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Ten points for a better risk assessment of genetically engineered plants

There is an urgent need to adopt a more comprehensive system for environmental risk assessment of genetically engineered plants. The system has to be based on reliable mandatory and empirical investigations that explore the technical qualities and risks of genetically engineered plants. On 29 September 2010 Testbiotech will meet the European Food Safety Authority (EFSA) and other stakeholders to discuss about new guidance notes. The following ten points have been identified as crucial for the risk assessment of genetically engineered plants by Testbiotech:

Testbiotech warns against using synthetic algae

The risk to the environment from artificial organisms could get out of control
Thursday, 16 September 2010

Artificial organisms are being developed to produce new kinds of biofuels with a higher efficiency, so called “synthifuels”. Testbiotech is today releasing a new report on Synthetic Biology, which draws attention to the economic interests behind synthifuels and the risk associated with synthetic Organisms.

DNA from transgenic plants found in milk and animal tissue

Traces of genetically engineered maize and soy in goats, fish and pigs
Thursday, 19 August 2010

A recent Testbiotech survey shows that DNA fragments from transgenic plants are increasingly found in animal tissue such as milk, inner organs and muscles. Most recently, in April 2010, scientists from Italy reported DNA sequences stemming from genetically engineered soy in milk from goats. These DNA fragments are presumably, entering the blood stream from the gut and then from there reaching the udder and the milk. Traces of specific DNA were also identified in kids fed with the goat’s milk.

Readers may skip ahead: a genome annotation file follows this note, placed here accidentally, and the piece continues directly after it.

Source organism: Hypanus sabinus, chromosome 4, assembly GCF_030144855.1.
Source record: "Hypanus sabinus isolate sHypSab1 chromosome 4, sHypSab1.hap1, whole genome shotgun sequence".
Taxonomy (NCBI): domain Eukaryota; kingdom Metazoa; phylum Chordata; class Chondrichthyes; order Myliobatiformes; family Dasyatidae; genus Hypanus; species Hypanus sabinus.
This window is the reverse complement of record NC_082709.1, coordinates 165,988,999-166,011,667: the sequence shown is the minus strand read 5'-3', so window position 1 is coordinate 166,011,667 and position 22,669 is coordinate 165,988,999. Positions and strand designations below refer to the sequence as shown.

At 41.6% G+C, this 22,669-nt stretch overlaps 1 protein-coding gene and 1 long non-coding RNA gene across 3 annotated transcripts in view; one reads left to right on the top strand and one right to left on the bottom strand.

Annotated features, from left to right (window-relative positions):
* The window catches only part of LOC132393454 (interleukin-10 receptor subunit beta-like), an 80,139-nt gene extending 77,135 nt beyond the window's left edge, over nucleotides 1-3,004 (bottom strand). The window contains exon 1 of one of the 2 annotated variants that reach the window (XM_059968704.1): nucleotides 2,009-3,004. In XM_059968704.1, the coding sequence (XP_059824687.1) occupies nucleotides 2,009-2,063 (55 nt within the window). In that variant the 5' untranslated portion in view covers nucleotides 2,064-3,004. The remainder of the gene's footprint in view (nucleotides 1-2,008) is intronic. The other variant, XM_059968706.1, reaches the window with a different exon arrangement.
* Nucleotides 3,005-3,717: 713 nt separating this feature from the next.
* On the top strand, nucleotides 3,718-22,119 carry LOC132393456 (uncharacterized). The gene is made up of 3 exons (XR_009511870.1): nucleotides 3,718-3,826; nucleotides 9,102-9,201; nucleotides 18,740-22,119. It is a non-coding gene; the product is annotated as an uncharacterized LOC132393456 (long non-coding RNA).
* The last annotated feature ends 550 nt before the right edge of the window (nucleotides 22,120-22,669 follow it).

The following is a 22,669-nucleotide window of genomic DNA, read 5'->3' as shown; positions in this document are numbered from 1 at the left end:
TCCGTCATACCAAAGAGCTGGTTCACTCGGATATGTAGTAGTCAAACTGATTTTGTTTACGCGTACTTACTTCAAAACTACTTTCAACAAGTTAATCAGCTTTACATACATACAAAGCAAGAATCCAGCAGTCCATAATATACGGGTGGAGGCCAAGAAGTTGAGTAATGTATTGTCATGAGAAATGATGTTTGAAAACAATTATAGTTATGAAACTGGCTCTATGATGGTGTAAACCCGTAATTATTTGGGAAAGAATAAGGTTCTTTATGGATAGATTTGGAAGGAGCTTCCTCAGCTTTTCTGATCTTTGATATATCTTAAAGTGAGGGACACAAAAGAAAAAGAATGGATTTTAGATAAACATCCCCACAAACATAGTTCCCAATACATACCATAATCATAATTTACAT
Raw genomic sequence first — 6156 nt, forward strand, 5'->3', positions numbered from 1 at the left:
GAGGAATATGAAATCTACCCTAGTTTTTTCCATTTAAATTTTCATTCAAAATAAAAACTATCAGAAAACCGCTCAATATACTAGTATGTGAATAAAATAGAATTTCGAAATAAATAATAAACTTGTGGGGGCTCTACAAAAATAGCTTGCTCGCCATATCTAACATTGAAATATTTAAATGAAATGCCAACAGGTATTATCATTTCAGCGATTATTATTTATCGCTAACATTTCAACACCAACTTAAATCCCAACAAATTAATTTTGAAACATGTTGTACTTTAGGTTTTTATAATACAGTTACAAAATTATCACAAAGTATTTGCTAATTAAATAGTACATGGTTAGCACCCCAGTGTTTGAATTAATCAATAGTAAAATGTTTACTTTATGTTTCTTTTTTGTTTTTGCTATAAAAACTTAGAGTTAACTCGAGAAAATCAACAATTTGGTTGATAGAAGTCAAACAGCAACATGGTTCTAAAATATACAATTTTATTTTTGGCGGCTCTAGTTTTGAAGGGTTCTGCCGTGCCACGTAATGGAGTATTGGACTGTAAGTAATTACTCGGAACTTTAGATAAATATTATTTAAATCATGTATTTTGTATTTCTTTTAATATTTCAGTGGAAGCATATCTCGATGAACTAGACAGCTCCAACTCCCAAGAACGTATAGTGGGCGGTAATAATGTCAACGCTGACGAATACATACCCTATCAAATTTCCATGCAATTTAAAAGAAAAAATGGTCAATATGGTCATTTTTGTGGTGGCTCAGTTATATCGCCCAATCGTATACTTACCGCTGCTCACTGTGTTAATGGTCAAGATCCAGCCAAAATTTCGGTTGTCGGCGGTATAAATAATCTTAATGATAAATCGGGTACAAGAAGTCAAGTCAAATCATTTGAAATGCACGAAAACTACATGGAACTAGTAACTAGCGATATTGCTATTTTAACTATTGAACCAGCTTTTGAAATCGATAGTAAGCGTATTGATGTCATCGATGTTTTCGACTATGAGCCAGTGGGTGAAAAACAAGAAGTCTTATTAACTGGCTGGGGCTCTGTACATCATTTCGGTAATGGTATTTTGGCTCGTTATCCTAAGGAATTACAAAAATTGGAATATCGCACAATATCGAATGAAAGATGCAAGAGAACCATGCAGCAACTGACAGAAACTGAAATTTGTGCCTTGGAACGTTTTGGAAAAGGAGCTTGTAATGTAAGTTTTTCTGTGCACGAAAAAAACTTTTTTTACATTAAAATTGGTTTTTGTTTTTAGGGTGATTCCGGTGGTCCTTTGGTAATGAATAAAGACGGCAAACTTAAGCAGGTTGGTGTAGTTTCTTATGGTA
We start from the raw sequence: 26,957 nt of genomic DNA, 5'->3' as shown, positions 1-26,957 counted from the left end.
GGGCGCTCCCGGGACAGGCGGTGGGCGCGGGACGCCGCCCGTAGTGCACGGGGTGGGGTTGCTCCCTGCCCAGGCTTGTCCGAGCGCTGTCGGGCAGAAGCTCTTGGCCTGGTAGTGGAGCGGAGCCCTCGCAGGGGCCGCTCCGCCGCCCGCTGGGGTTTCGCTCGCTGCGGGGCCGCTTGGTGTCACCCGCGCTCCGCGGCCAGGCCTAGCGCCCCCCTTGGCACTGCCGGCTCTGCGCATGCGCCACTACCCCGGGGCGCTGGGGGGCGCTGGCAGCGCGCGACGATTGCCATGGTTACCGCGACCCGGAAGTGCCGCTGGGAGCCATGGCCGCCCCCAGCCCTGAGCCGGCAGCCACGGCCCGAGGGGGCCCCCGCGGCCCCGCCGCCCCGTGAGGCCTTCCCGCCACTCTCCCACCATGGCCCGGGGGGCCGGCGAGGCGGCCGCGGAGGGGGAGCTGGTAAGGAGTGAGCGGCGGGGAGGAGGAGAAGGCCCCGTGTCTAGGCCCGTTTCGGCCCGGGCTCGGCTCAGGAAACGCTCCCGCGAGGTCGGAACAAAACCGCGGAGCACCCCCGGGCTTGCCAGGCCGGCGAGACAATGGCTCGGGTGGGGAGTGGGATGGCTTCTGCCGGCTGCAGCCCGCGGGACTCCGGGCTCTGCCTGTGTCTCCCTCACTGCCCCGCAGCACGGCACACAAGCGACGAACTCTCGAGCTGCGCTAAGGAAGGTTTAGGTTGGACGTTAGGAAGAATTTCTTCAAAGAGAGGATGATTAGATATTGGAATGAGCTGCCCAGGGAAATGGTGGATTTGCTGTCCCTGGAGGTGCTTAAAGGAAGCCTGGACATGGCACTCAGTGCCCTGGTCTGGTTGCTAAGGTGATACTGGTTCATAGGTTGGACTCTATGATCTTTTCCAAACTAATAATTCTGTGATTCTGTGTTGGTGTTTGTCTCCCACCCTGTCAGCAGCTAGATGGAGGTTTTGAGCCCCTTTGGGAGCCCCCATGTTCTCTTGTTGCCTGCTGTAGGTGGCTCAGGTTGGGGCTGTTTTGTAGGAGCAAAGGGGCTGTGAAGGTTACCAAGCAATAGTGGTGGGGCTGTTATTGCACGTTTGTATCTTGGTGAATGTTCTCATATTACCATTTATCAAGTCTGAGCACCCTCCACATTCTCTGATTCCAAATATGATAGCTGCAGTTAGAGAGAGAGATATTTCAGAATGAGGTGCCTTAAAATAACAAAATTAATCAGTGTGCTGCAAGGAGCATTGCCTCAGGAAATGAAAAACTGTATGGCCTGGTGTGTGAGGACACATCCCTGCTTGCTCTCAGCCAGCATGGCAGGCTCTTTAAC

Genetically engineered wheat shows unexpected ecological behaviour

Testbiotech calls for new concept in risk assessment
Monday, 26 July 2010

Recent research by Swiss scientists has shown some alarming effects in genetically engineered wheat. The wheat grew normally and had better resistance to a certain fungal disease in the greenhouse, but the metabolism of the plants went out of control after being exposed to environmental conditions. The plants were severely affected by the extremely toxic fungal disease (ergot disease) and yield was lowered by up to 50 percent. Testbiotech is calling for genetically engineered plants to undergo comprehensive 'stress tests' before they are released into the environment.


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